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Ferenczi, S. (1920). Letter from Sándor Ferenczi to Sigmund Freud, October 16, 1920. The Correspondence of Sigmund Freud and Sándor Ferenczi Volume 3, 1920-1933, 36-37.
Ferenczi, S. (1920). Letter from Sándor Ferenczi to Sigmund Freud, October 16, 1920. The Correspondence of Sigmund Freud and Sándor Ferenczi Volume 3, 1920-1933, 36-37
Letter from Sándor Ferenczi to Sigmund Freud, October 16, 1920
Dr. Ferenczi Sándor
Budapest, October 16, 1920
The private correspondence, freed of the ballast of official communications,1 can only gain in intimacy and caliber. Here we can report to each other—next to personal communications—about germinating ideas (scientific ones), as in the good old times. To be sure, I can't be of service with such germs just today.—The tic paper was an attempt to think through to the end the idea of the sensory-narcissistic origin of tic. I am very curious to learn something new about this from you. I presume you already have a different, better solution to this question. My main “punch” was intended to be the identification of the motor expressions in tic and catatonia. I would be sorry if it didn't land.
How were you able to learn anything about the purchase of the ring? Who committed the treacherous faulty action [Fehlhandlung]?—Since I have had a pronounced heart palpitation for several days, I would not like to postpone carrying out the plan until your 80th birthday; I don't trust myself to make such far-reaching plans.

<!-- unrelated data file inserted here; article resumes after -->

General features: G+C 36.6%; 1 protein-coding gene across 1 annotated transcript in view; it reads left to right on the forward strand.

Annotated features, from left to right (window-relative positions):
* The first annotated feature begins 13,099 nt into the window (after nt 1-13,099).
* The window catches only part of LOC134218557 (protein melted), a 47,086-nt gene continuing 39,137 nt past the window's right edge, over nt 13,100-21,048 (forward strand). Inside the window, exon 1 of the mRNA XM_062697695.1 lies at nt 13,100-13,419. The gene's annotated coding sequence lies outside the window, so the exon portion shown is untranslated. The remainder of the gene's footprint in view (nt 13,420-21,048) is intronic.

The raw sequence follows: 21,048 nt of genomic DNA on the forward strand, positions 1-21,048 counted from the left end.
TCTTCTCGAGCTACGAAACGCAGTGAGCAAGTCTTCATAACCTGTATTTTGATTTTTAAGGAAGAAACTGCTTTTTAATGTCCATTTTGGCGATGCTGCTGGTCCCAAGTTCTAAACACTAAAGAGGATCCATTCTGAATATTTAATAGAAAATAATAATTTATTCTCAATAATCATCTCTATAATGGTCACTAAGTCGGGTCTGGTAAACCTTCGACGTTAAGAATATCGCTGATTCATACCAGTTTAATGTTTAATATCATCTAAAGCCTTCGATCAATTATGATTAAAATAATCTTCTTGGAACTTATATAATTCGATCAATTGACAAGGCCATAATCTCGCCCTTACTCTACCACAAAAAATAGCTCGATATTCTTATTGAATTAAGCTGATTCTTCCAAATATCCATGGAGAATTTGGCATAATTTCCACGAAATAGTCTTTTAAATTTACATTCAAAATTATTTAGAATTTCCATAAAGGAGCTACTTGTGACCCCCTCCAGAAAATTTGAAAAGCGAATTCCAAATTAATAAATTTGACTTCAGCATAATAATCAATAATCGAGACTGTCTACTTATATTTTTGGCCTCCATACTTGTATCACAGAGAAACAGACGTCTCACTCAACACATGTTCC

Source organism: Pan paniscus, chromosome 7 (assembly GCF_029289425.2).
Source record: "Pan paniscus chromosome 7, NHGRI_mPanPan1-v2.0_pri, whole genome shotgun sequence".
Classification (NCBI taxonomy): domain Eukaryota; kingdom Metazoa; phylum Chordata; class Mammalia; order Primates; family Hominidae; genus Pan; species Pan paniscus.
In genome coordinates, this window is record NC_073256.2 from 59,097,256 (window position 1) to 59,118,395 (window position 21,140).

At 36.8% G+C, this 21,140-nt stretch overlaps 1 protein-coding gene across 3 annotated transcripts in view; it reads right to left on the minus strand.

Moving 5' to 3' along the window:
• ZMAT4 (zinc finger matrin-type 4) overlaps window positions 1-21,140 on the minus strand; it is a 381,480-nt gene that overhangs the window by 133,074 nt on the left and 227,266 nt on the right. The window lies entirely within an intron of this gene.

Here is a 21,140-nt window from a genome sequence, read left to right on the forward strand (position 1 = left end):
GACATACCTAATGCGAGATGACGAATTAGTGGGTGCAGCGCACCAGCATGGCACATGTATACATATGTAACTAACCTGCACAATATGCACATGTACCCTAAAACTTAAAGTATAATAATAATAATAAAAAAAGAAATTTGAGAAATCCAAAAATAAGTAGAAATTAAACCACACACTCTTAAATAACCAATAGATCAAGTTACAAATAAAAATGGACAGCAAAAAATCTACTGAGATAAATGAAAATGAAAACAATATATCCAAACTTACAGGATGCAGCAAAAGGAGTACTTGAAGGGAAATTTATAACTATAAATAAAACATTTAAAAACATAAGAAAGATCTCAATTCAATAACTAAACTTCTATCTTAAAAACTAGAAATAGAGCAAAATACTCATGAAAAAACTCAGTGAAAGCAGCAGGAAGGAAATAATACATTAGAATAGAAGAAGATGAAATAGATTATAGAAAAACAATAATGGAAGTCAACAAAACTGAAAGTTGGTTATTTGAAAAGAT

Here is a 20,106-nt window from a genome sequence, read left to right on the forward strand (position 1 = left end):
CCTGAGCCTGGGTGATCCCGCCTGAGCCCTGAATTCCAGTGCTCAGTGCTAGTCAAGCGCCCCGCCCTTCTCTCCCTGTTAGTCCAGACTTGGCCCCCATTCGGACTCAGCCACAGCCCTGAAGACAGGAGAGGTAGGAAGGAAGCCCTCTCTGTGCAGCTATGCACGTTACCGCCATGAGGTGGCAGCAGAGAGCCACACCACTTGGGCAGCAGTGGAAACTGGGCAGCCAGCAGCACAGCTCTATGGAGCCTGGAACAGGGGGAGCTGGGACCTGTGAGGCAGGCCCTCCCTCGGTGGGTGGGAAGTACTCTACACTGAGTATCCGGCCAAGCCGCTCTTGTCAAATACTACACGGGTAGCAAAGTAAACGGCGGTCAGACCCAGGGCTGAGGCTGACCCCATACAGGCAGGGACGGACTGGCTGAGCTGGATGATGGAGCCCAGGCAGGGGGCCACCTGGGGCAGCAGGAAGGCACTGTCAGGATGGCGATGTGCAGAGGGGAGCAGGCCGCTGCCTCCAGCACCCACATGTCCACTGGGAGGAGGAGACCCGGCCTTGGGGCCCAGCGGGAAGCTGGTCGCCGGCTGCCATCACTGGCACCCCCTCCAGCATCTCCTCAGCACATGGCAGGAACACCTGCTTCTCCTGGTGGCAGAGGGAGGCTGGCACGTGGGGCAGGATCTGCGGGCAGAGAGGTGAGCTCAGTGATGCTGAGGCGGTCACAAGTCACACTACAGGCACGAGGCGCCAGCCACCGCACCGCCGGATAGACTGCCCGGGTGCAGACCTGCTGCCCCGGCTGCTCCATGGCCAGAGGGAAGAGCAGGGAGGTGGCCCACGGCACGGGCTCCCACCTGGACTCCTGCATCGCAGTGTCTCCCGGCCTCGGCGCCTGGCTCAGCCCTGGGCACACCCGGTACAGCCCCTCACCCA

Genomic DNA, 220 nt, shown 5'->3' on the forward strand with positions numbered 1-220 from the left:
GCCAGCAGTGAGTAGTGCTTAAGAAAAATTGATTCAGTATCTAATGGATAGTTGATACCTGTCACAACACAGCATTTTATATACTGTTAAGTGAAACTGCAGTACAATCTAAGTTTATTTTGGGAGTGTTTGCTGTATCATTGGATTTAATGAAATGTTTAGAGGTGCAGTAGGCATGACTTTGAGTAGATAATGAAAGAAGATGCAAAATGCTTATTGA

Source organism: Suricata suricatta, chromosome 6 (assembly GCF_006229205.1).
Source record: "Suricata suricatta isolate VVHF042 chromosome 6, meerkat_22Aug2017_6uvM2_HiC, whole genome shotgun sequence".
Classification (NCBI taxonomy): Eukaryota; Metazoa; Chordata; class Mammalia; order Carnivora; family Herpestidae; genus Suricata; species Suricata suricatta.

Apropos 80! My mother will be 80 years old on December 11; the whole family will visit her in Nyiregyháza, where she is living with her eldest daughter. I haven't seen her for six years. It seems that I found a complete substitute for her in marriage.
I am curious as to whether Dr. Radó, who is going to Vienna shortly with his wife, can arrange something with Rank (who will in the meantime, let us hope, already be directing in Kola's ψα Verlag). If Vienna should really become a center of Ψα, then you would have to subject your decision regarding my person to a revision. Radó will report to you about Budapest and the decision.
I am curious as to how young Kolnai will establish himself with you in the Society. I am sorry that I had to lose him so soon after his discovery.
My hours are full. I was only able to send a few to others. The people cling to names.
Too bad the coffee machine arrived broken.
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